Switzerland – Apricots vulnerable beauty

You are certainly familiar with the spectacular white blossoming of cherry trees in Japan in spring season. In turn, you may not be acquainted with the awesome flowering of apricot trees in Valais region in Switzerland during the same period of the year. Apricot, and particularly the Luizet variety, is the most emblematic fruit produced in the Valais region, let aside grape.

Apricot farming was likely introduced in Europe from China through the Silk Road in B.C. era. During the Greek and Roman Antiquity, apricot farming spread from today’s Armenia across the Mediterranean area. Apricot cultivation developed in Valais region in the late 19th century, based on tree cuttings imported from the Lyon region in France. 

Apricot farming illustrates the beauty and the vulnerability of Nature vis-à-vis climatic challenges and other natural hazards.

Apricot flower is as delicate as it is ephemeral; its white-rose co tree flowers last only about two weeks before fading and falling down to the ground. 

Apricot fruit is round and sweet in shape and taste. Its collection period in summer is also short, while its maturation process is very tributary of climatic conditions. 

Apricot trees dislike much cold temperatures and wet soils, particularly during the blossoming period. They are affected by a variety of natural diseases spread by various funguses and bacteria. 

My photographic essay aims to interpret and to reflect on the beauty and the vulnerability of apricot farming in the Valais region. The essay is two-fold. The first and the main part was created by mid-March, in the apex of the apricot blossoming period. The second part was crafted in late April during the growth of the young apricot fruits.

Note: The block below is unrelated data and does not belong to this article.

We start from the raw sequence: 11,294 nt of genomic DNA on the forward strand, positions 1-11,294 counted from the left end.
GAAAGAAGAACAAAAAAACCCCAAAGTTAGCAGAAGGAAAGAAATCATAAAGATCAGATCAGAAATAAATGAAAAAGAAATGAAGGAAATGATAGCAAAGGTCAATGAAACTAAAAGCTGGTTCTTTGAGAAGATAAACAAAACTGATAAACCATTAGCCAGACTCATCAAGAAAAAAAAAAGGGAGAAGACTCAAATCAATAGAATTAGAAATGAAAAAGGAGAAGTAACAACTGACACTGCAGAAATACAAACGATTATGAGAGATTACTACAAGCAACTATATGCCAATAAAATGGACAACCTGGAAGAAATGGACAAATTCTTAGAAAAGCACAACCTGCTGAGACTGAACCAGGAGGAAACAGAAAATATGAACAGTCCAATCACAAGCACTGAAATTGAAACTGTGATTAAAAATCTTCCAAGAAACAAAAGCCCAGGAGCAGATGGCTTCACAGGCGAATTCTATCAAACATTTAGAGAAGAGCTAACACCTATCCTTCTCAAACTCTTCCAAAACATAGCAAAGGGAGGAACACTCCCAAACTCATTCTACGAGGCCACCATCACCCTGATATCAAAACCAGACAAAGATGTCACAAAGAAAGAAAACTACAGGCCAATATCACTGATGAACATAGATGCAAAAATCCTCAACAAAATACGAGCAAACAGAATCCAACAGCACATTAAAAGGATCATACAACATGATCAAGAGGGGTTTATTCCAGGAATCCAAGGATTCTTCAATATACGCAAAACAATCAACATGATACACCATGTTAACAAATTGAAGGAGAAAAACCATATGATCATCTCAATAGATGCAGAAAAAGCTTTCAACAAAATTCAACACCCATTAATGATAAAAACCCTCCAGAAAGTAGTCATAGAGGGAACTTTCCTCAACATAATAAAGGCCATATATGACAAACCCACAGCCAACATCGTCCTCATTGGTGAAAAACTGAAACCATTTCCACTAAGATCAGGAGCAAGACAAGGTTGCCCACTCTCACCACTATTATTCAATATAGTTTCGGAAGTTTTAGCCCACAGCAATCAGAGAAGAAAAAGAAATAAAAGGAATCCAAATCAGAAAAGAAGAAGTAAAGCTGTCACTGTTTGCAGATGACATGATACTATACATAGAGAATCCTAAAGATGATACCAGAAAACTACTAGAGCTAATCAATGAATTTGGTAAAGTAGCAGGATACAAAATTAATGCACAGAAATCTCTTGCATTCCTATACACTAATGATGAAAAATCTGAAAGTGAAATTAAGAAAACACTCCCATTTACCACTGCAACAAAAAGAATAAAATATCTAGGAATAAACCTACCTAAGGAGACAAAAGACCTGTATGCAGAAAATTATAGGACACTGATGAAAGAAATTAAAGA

Blossoming, mid-March

In March, substantial parts of the valley bottom and the lower slopes of the mountainous Valais region turn white-rose. Myriads of delicate apricot flowers lighten and soften the mineral landscape, playing with the spring light to charm the eye and create surreal sceneries.

Local farmers often install beehives in the apricot fields to stimulate the pollinisation (fertilisation) of flowers. They also take benefit of spring season to grow fresh apricot cuttings that will become the next-generation trees in the future. 

When night temperatures are markedly below zero degree, some farmers rely on small water nozzles to encapsulate the tree flowers and buds in a protective ice layer. More commonly, hundreds of stearin (paraffin) candles are lightened to mitigate the risk of frost. 

Growing, late April

The transforming power of Nature operates fully during spring season, turning the apricot fields from a white-rose firework into a green cascade within a few weeks. The amazing vegetal metamorphosis could have reached a fuller extent without the occurrence of natural hazards. 

This year, the apricot fields that I visited suffered a bit from the frost bite, but more importantly from a fungus named fruit blight (moniliose), which dries up branches, flowers and leaves. The central part of Valais received abundant rainfalls this year, which allowed funguses to prosper during the critical period of flowering. As outcome, the number of viable fruits notably declined in those fields.

Farming apricots has never been easy, as the culture is very weather-sensitive and vulnerable to a variety of diseases. The marked climate instability and change that is at play nowadays has only augmented such natural vulnerability.

Agronomic research endeavours to develop new apricot varieties more resistant to those challenges; the project will take time to deliver concrete and large-scale outcomes. Meanwhile, some farmers started diversifying their activities to move away from a risky monoculture paradigm. 

I wish and I trust that apricot flowers will continue blossoming in the Valais region and elsewhere year after year for the centuries to come. I will never get tired of the delicate beauty generated be it only for a few weeks. More largely, apricot flowers remind us about the awesome transformative and creative power of Nature during the spring season. 


By Bertrand

Trotting the globe with vision, values and humour